The Serious Fraud Office on Monday said Victor Dahdaleh, Alcoa’s former agent for sales to Bahrain, was arrested in London and charged with corruption.
Dahdaleh, 63, a dual citizen of Britain and Canada who lives in Belgravia, London, is alleged to have bribed officials of Aluminium Bahrain B.S.C. (‘Alba’), a smelting company in Bahrain with majority state ownership, according to the SFO.
The alleged payments were made in 2001 to 2005, the SFO said, in connection with contracts between Pittsburgh-based Alcoa and Alba for supplies of alumina shipped to Bahrain from Australia.
Dahdaleh was released on ‘conditional police bail’ and is scheduled to appear at the City of Westminster Magistrates’ Court on October 31.
He was charged not under the new U.K. Bribery Act but older laws:
- Corruption contrary to Section 1, Prevention of Corruption Act 1906
- Conspiracy to corrupt contrary to Section 1, Criminal Law Act 1977
- Acquiring and transferring criminal property contrary to Sections 329(1) and 327(1) of the Proceeds of Crime Act 2002
The SFO’s investigation started in July 2009, the agency said, and it has been ‘in liaison’ with the U.S. Department of Justice and Swiss authorities.
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The DOJ in March 2008 opened a criminal investigation into allegations that Alcoa Inc. and some individuals violated the Foreign Corrupt Practices Act and other laws by bribing officials in Bahrain.
The federal investigation was triggered three weeks after Alba filed a civil lawsuit in federal court in Pittsburgh accusing Alcoa of a 15-year conspiracy linked to overcharging, fraud, and bribery. The suit alleged that more than $2 billion in Alba’s payments under supply contracts passed from Bahrain to tiny companies in Singapore, Switzerland, and the Isle of Guernsey, and that some of the money was then used to bribe Bahraini officials involved in granting the contracts. Alba’s suit also named Dahdaleh as a defendant.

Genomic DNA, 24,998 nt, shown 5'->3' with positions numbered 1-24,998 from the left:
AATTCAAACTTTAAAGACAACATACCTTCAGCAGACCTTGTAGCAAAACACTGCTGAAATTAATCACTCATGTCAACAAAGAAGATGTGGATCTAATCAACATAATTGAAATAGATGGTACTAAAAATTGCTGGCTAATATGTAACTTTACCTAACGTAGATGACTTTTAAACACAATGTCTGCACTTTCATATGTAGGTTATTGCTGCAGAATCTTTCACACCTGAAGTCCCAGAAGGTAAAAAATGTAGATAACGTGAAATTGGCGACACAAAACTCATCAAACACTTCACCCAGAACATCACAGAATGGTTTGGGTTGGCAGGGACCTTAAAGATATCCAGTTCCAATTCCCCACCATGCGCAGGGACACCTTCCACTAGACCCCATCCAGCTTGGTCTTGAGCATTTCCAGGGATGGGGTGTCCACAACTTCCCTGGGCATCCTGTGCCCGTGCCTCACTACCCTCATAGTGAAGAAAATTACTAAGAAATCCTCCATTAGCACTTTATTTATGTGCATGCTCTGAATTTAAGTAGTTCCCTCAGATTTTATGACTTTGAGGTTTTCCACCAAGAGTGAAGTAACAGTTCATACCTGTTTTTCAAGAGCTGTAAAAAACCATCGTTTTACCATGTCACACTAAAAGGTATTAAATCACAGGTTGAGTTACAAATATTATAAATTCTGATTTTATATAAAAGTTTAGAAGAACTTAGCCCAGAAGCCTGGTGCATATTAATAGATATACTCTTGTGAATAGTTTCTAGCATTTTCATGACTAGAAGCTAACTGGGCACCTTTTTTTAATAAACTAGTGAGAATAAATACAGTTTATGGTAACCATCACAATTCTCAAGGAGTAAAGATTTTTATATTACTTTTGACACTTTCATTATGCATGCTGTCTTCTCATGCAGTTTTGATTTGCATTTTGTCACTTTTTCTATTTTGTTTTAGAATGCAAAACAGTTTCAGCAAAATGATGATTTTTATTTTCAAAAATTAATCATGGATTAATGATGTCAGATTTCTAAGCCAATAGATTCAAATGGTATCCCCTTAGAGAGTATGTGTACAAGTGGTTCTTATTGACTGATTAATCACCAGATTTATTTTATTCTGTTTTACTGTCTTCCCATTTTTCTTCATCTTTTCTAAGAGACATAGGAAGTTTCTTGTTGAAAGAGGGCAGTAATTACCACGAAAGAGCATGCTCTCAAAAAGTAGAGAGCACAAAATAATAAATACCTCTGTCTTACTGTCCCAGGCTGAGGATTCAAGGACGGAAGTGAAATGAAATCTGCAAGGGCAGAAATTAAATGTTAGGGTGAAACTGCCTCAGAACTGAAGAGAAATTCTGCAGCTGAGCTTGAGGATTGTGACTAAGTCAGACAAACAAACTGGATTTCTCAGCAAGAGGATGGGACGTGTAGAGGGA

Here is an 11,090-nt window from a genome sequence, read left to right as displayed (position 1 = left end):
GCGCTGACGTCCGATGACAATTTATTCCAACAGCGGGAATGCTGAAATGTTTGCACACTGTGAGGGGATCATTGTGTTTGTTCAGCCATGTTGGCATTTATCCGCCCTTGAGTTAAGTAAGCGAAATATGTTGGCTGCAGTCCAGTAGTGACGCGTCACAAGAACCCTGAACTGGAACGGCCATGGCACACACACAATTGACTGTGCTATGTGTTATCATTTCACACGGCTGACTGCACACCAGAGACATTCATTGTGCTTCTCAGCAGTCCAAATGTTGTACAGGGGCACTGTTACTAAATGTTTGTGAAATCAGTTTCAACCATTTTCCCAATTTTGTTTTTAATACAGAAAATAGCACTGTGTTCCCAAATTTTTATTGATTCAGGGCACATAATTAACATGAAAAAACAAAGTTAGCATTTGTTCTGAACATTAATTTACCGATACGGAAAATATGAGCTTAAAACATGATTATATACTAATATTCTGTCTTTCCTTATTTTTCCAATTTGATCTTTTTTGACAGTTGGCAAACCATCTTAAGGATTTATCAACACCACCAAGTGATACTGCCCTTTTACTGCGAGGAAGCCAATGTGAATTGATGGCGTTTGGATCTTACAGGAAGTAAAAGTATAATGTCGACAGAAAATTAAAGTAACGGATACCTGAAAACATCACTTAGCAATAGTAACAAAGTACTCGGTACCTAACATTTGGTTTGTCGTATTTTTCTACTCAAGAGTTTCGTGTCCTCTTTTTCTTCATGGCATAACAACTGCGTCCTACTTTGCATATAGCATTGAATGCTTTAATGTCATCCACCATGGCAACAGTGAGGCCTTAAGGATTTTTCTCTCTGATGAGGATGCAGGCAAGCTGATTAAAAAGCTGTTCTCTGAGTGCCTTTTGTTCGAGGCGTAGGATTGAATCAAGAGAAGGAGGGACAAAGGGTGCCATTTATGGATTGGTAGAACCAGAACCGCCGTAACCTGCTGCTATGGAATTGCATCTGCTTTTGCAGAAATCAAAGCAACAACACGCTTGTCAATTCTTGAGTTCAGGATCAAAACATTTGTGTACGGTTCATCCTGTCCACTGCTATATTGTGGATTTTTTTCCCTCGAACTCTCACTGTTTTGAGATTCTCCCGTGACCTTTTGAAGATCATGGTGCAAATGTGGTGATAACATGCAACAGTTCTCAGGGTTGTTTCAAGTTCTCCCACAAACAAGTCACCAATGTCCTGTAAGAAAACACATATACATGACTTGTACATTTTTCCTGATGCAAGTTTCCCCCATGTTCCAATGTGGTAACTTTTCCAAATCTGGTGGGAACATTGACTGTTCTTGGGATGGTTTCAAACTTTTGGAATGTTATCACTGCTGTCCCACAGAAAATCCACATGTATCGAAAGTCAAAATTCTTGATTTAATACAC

Just weeks after Alba brought the civil suit, the DOJ intervened in the case. It asked the court for a stay while the government investigated possible criminal violations of the FCPA and other laws by Alcoa and its executives and agent. The DOJ said the stay was needed to protect potential witnesses against civil discovery. The court granted the stay.
Alba’s civil case is classified in the court records as “terminated.” That doesn’t mean the suit is dead — just dormant until the stay is lifted.
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According to Alcoa’s site, the company ‘is the world’s leading integrated aluminum company, providing jobs to 59,000 employees across 31 countries.’ Revenues last year were $24.6 billion.
It made our 2011 watch list for potential FCPA enforcement actions.
Alcoa Inc. trades on the NYSE under the symbol AA.
View the SFO’s October 24, 2011 release here.
Download the February 27, 2008 civil complaint in Aluminium Bahrain BSC v. Alcoa, Inc, Alcoa World LLC, William Rice, and Victor Dahdaleh here.
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